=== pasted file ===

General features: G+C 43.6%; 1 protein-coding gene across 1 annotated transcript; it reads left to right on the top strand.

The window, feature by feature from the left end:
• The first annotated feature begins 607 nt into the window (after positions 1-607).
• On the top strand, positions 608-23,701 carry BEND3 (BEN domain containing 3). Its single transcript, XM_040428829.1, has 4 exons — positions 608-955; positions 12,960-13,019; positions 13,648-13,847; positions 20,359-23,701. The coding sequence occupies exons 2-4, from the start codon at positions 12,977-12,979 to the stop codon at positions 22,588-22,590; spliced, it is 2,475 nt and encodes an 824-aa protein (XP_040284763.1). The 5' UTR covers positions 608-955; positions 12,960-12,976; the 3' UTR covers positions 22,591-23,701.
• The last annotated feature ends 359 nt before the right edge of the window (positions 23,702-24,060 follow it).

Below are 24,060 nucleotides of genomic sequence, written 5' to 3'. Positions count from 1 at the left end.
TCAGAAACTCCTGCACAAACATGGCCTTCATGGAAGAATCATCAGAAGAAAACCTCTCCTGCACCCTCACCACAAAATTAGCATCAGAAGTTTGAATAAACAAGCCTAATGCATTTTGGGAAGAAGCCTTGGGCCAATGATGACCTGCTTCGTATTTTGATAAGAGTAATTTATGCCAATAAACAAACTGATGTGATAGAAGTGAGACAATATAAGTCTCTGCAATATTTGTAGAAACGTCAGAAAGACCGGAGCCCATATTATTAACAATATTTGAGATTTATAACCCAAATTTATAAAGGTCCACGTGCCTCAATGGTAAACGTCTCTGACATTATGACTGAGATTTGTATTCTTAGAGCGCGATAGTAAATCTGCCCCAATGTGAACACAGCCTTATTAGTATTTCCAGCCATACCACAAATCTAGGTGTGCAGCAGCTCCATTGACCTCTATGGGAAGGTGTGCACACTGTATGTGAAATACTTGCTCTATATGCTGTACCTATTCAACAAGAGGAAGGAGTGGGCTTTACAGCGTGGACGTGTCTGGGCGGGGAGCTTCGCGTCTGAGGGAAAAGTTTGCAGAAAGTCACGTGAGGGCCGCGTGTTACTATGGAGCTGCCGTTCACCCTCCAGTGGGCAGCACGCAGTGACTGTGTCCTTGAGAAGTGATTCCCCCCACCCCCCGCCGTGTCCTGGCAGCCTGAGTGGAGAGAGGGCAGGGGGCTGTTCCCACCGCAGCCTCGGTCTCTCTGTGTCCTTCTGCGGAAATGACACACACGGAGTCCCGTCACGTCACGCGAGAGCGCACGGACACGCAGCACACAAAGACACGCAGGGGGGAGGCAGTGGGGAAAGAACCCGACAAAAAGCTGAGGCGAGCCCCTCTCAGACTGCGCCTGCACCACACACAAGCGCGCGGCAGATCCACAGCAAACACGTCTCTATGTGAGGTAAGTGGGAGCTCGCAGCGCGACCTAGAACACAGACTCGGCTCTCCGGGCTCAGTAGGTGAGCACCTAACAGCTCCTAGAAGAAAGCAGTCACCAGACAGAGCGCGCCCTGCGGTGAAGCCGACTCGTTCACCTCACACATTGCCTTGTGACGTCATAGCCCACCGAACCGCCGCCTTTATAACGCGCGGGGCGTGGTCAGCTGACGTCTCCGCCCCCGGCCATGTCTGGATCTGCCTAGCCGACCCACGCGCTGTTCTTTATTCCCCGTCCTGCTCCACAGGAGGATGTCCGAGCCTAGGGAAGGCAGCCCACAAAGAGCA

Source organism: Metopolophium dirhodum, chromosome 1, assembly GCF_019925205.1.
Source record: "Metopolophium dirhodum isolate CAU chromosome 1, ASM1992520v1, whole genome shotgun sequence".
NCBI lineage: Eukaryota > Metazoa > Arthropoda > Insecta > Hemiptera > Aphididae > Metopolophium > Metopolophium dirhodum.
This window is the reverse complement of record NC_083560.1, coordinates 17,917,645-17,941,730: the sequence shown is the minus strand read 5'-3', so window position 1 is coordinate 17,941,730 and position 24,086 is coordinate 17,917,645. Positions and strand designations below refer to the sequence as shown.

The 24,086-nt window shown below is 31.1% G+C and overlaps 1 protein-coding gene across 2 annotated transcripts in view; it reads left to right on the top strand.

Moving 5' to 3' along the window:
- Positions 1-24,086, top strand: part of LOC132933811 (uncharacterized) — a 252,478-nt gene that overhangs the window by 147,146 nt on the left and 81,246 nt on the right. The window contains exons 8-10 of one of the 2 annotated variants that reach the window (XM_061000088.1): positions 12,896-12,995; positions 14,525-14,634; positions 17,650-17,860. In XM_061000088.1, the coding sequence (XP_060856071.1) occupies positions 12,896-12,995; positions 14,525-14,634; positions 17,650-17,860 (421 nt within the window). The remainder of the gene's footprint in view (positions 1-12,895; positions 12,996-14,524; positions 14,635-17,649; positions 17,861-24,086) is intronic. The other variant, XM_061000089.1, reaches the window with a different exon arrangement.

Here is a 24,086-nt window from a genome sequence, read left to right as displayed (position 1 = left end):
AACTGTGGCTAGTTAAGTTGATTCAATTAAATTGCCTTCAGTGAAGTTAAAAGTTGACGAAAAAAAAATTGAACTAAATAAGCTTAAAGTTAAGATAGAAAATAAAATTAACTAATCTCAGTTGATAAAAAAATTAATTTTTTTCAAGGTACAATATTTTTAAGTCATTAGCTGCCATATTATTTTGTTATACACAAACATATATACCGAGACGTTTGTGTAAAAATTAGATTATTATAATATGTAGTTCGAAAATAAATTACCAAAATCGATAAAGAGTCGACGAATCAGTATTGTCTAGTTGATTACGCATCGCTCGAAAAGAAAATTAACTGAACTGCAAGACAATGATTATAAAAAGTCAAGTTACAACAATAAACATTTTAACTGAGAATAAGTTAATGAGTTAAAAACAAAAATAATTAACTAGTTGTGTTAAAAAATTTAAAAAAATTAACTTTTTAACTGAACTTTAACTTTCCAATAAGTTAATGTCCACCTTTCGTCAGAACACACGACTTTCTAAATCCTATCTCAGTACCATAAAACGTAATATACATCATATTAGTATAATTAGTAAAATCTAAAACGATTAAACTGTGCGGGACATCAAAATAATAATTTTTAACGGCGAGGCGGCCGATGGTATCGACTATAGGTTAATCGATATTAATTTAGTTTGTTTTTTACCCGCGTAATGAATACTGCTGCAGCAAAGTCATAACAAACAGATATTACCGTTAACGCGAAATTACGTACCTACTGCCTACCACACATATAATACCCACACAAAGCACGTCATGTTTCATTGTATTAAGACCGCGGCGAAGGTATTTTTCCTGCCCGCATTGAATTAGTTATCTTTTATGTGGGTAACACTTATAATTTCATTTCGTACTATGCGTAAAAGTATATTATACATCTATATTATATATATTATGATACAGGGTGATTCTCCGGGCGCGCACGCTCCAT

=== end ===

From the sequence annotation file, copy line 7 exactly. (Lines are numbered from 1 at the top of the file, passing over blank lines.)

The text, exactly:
TCAGAAACTCCTGCACAAACATGGCCTTCATGGAAGAATCATCAGAAGAAAACCTCTCCTGCACCCTCACCACAAAATTAGCATCAGAAGTTTGAATAAACAAGCCTAATGCATTTTGGGAAGAAGCCTTGGGCCAATGATGACCTGCTTCGTATTTTGATAAGAGTAATTTATGCCAATAAACAAACTGATGTGATAGAAGTGAGACAATATAAGTCTCTGCAATATTTGTAGAAACGTCAGAAAGACCGGAGCCCATATTATTAACAATATTTGAGATTTATAACCCAAATTTATAAAGGTCCACGTGCCTCAATGGTAAACGTCTCTGACATTATGACTGAGATTTGTATTCTTAGAGCGCGATAGTAAATCTGCCCCAATGTGAACACAGCCTTATTAGTATTTCCAGCCATACCACAAATCTAGGTGTGCAGCAGCTCCATTGACCTCTATGGGAAGGTGTGCACACTGTATGTGAAATACTTGCTCTATATGCTGTACCTATTCAACAAGAGGAAGGAGTGGGCTTTACAGCGTGGACGTGTCTGGGCGGGGAGCTTCGCGTCTGAGGGAAAAGTTTGCAGAAAGTCACGTGAGGGCCGCGTGTTACTATGGAGCTGCCGTTCACCCTCCAGTGGGCAGCACGCAGTGACTGTGTCCTTGAGAAGTGATTCCCCCCACCCCCCGCCGTGTCCTGGCAGCCTGAGTGGAGAGAGGGCAGGGGGCTGTTCCCACCGCAGCCTCGGTCTCTCTGTGTCCTTCTGCGGAAATGACACACACGGAGTCCCGTCACGTCACGCGAGAGCGCACGGACACGCAGCACACAAAGACACGCAGGGGGGAGGCAGTGGGGAAAGAACCCGACAAAAAGCTGAGGCGAGCCCCTCTCAGACTGCGCCTGCACCACACACAAGCGCGCGGCAGATCCACAGCAAACACGTCTCTATGTGAGGTAAGTGGGAGCTCGCAGCGCGACCTAGAACACAGACTCGGCTCTCCGGGCTCAGTAGGTGAGCACCTAACAGCTCCTAGAAGAAAGCAGTCACCAGACAGAGCGCGCCCTGCGGTGAAGCCGACTCGTTCACCTCACACATTGCCTTGTGACGTCATAGCCCACCGAACCGCCGCCTTTATAACGCGCGGGGCGTGGTCAGCTGACGTCTCCGCCCCCGGCCATGTCTGGATCTGCCTAGCCGACCCACGCGCTGTTCTTTATTCCCCGTCCTGCTCCACAGGAGGATGTCCGAGCCTAGGGAAGGCAGCCCACAAAGAGCA